On another occasion, after Jesus had finished discipling, He intended to send the disciples off to take some rest in a quiet place when He was caught up by thousands who were waiting for them. Not only did Jesus continue teaching but He also performed the miracle of five loaves and two fish. He then asked His disciples and the crowd to leave and He alone went up on a mountainside to pray (Mark 6:30-46).

Work (ministry), prayer and communication with the Father (devotional) – these formed the daily life of Jesus.

Lifestyle of choice: A spiritual mentor has shared: People will find time to do what they deem important. If we attach importance to physical health, we will squeeze time from our busy schedule to go jogging or go to the gym. If we want or need coffee, we will find time to go to a favorite coffee shop to grab a cup to go or even sit down and enjoy one. In the midst of the fatigue and tight schedule of life, we somehow have time to check the mobile phone, leave messages on the social media and watch YouTube. Do we also value greatly devotional, Bible reading and prayer as part of our daily life? Are these our Christian lifestyle?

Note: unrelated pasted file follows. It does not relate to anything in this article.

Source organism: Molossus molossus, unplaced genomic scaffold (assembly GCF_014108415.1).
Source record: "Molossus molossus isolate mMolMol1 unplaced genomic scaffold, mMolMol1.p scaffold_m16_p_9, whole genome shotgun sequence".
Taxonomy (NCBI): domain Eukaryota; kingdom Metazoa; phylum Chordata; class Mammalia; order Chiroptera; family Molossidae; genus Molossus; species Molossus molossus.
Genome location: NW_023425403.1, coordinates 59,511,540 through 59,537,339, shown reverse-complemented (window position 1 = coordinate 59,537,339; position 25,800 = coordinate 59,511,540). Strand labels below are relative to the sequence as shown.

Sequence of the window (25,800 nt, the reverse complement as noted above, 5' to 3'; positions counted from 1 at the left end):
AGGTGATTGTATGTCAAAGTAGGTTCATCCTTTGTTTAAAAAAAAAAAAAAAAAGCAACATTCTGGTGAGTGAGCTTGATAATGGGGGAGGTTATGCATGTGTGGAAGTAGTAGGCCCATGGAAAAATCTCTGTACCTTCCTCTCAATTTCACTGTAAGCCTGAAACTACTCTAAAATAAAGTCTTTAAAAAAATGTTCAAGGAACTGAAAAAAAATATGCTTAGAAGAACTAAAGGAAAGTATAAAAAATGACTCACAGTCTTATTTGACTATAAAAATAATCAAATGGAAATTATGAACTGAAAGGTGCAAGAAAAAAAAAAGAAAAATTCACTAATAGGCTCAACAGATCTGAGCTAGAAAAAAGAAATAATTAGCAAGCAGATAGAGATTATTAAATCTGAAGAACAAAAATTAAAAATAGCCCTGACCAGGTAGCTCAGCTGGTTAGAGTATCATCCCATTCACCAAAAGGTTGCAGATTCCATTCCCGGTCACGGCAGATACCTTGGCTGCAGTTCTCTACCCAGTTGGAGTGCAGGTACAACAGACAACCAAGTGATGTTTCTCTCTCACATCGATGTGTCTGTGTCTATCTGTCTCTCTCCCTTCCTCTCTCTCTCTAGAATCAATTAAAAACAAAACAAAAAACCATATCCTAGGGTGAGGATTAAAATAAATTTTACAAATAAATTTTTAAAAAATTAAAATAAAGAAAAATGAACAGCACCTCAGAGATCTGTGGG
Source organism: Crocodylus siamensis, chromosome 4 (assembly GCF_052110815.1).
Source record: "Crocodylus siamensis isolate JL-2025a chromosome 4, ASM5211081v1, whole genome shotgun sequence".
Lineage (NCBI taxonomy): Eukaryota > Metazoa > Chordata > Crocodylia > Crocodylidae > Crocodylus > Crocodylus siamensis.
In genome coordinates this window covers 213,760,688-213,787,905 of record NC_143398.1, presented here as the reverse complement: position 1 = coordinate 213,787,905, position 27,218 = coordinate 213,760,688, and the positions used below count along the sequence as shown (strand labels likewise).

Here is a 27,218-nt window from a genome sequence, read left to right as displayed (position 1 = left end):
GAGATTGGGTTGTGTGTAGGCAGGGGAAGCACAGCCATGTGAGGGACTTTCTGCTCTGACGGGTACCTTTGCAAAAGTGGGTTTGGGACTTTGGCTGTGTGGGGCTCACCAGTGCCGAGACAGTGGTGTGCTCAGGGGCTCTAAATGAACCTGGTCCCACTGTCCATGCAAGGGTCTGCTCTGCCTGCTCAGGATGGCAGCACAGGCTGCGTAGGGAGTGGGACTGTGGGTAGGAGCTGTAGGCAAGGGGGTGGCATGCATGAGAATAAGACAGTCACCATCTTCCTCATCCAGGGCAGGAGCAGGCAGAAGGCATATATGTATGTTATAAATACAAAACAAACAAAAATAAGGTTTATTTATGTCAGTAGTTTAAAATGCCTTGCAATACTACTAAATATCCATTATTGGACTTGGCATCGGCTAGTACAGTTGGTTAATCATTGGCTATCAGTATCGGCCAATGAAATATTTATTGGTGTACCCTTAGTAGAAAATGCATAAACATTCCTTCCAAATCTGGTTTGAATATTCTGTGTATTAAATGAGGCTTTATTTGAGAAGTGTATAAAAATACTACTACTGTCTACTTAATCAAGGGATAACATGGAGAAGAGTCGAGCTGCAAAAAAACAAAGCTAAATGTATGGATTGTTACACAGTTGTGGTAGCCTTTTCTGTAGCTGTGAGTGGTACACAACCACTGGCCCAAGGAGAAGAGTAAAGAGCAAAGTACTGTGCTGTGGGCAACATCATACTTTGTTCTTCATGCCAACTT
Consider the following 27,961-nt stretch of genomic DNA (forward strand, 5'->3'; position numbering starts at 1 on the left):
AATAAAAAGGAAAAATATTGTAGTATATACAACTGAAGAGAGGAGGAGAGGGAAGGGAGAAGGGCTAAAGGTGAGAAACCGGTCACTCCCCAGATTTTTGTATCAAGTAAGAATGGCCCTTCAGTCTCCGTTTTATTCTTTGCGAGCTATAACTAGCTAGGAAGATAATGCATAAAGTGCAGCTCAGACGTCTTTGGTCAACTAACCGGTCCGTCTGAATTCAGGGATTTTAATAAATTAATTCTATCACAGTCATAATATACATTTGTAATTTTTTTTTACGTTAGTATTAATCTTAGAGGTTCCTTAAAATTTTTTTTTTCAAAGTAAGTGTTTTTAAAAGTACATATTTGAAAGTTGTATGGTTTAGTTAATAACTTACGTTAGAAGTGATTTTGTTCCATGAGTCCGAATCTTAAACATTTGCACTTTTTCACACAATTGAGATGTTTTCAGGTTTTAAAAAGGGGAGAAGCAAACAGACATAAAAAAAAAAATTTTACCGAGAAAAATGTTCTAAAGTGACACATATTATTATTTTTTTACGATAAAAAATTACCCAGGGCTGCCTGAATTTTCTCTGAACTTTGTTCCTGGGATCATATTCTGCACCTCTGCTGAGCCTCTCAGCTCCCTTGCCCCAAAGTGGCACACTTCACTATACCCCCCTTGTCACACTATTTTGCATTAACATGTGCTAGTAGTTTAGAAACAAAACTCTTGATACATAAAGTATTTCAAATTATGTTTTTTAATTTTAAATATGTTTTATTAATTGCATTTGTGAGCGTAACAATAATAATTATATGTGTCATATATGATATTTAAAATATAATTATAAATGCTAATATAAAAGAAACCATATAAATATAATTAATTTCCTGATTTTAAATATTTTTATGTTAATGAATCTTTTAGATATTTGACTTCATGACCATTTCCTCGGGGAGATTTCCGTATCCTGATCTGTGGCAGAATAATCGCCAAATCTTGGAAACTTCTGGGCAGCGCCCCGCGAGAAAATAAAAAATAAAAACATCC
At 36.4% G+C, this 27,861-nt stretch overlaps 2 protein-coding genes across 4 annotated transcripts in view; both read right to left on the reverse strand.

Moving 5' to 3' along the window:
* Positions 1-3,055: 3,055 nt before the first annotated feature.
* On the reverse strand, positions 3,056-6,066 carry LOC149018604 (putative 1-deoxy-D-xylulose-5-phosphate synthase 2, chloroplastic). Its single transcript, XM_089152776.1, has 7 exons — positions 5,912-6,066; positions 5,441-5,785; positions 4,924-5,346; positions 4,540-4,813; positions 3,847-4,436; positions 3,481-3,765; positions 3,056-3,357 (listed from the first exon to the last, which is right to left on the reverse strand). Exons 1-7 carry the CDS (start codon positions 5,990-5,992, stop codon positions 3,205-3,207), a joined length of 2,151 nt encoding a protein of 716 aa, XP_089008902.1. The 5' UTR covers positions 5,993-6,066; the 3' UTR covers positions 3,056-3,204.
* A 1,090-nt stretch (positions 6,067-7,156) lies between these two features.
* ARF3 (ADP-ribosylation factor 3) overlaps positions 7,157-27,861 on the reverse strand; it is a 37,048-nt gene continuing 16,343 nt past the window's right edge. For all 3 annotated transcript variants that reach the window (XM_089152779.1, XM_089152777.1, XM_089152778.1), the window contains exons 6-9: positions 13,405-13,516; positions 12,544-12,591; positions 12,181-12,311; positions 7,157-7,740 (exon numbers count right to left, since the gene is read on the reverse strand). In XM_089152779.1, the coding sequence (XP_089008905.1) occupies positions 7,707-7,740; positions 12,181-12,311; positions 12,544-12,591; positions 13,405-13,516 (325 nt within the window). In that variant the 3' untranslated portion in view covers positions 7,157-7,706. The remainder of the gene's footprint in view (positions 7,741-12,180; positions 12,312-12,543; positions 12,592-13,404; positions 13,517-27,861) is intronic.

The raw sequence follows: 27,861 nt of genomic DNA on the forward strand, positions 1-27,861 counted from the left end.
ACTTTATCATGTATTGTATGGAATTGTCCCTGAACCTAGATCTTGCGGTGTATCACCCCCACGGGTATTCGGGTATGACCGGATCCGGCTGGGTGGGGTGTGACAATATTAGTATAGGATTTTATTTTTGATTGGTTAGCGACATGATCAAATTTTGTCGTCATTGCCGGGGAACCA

Devotional is a life offering: Devotion or devotional means pious worship and dedication to the Lord. At the start of the new year, let us choose devotional as our lifestyle and continually offer ourselves “as a living sacrifice, holy and pleasing to God – this is your true and proper worship” (Romans 12:1).

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Online, Offline, Connected, Disconnected

Online, Offline, Connected, Disconnected

By Rev Andrew Tsang

December 18, 2022